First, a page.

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Criminal Law Blog QLD

Direct appeal of cases from the magistrate court to the High Court

Direct appeal of cases from the magistrate court to the High Court by special leave to appeal when such lower court is exercising state jurisdiction, is not allowed under the Act.

It is important to know the type of jurisdiction the magistrate court is exercising over a given case whether it is a federal or a state one.

When the magistrate court is exercising a federal jurisdiction, the appeal of its decision shall be with the High Court of Australia.

This procedure is mandated under the Judiciary Act 1903 which permits and grants special leave to appeal from any court or judge of the state exercising federal jurisdiction even though the law of that State prohibits an appeal from such court.

The normal procedure is that, no appeal can be made by a magistrate court to the high court if there are other courts exercising federal jurisdiction exists in the state and no special leave to appeal is granted in this case.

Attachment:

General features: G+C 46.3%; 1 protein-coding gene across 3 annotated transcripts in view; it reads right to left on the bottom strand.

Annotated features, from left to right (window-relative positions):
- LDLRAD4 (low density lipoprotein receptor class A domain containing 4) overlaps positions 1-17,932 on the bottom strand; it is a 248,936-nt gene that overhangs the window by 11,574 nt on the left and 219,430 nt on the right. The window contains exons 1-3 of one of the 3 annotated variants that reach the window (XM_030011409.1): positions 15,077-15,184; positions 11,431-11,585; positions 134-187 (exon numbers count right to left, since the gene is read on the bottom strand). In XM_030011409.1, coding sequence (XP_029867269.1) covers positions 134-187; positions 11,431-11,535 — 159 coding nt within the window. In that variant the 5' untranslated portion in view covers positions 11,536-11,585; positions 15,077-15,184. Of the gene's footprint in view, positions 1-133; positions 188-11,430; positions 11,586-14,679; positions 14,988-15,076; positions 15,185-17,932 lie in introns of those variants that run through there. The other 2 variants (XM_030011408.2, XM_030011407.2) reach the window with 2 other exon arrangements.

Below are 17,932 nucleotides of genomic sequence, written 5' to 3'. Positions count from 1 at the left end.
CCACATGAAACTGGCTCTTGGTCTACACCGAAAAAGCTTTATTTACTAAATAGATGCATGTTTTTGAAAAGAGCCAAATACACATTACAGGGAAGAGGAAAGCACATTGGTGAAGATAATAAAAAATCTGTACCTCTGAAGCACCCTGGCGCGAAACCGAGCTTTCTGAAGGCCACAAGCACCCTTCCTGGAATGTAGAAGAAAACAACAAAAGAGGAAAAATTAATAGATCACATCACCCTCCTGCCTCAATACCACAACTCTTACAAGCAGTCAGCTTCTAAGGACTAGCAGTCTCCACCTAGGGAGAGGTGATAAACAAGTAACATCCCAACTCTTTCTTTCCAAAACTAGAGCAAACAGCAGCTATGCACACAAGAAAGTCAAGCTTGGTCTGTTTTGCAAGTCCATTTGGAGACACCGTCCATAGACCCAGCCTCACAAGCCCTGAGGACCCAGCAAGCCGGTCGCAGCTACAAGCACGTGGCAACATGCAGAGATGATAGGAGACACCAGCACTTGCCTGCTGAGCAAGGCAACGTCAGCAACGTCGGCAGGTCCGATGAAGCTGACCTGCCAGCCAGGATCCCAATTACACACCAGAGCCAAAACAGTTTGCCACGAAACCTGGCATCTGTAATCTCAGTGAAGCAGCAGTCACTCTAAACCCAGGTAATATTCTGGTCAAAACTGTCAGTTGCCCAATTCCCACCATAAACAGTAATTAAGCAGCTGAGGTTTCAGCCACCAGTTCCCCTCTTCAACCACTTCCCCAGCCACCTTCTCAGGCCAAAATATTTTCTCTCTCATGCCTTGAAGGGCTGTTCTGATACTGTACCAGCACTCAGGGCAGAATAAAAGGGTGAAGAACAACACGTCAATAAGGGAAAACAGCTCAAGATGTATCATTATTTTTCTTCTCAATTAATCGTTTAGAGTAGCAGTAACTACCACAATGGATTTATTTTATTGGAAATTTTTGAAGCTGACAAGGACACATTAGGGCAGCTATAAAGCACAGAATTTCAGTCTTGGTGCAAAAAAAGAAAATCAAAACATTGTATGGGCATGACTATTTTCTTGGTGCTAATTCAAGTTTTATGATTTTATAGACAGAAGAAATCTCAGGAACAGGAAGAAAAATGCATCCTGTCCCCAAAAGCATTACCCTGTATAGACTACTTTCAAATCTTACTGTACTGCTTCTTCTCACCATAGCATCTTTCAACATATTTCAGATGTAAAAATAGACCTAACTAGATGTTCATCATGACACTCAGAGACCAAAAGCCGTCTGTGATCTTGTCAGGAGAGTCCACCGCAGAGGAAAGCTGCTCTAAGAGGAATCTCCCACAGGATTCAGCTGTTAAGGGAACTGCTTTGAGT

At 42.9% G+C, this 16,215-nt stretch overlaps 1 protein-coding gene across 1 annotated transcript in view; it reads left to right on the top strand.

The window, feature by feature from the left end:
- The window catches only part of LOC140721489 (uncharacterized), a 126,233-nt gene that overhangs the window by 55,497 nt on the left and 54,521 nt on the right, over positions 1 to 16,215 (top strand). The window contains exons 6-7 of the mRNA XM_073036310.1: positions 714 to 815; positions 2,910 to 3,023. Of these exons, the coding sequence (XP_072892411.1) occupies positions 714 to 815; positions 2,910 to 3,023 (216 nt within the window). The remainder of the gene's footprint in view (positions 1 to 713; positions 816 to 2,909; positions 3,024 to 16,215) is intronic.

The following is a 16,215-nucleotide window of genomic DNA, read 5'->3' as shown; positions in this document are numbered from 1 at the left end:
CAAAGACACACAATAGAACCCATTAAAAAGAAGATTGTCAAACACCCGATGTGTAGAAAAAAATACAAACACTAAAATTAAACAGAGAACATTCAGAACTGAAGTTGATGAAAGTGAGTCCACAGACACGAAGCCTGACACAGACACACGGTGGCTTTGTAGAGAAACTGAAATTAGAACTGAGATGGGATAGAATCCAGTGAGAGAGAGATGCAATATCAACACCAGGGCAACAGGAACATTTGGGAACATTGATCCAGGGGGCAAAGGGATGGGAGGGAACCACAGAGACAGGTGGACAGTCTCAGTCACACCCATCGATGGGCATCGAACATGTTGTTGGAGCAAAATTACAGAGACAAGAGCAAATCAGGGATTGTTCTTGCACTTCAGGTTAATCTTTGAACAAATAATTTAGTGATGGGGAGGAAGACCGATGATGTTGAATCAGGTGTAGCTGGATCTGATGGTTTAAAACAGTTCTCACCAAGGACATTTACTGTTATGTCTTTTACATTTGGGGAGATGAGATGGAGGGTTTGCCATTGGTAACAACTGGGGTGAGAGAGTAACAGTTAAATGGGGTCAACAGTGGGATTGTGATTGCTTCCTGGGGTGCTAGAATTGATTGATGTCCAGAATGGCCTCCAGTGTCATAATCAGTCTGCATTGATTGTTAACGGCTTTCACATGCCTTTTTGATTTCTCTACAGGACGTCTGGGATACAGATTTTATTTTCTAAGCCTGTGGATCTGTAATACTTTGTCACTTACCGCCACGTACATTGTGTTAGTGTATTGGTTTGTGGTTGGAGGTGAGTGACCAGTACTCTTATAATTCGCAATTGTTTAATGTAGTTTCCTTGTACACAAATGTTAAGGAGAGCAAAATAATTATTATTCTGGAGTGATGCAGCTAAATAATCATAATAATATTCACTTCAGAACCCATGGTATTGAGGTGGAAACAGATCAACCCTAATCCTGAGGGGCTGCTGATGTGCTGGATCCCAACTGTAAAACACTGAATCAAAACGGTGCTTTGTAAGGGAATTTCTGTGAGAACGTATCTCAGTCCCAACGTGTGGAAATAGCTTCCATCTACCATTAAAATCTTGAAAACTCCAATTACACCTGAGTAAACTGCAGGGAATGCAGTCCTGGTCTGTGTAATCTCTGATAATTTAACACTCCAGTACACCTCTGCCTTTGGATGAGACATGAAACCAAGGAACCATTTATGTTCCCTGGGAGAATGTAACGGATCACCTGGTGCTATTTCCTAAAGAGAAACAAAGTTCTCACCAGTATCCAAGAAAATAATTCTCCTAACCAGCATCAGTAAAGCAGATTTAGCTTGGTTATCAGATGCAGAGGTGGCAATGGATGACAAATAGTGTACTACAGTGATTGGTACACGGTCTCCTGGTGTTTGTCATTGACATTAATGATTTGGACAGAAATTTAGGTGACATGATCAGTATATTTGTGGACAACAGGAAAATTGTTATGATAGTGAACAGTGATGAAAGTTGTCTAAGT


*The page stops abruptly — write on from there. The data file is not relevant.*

Direct appeal of cases from the magistrate court to the High Court by special leave to appeal when such lower court is exercising state jurisdiction, is not allowed under the Act.

Appeal to the federal court is also granted by another Act known as the Federal Court of Australia Act 1976 which provides that the federal court is another available venue for an appeal of the decision of the magistrate court or from a single judge in a state court, provided that the said state court is exercising federal jurisdiction.

Otherwise, the appeal permitted under the Act will not lie nor the provisions of the Act applicable to the proceedings of appealing the lower court’s decision exercising state and not federal jurisdiction.

Disclaimer : This article is just a summary of the subject matter being discussed and should not be regarded as a comprehensive legal advice for you to defend yourself alone. If you are charged with criminal offences, it is recommended that you seek legal assistance from criminal lawyers.

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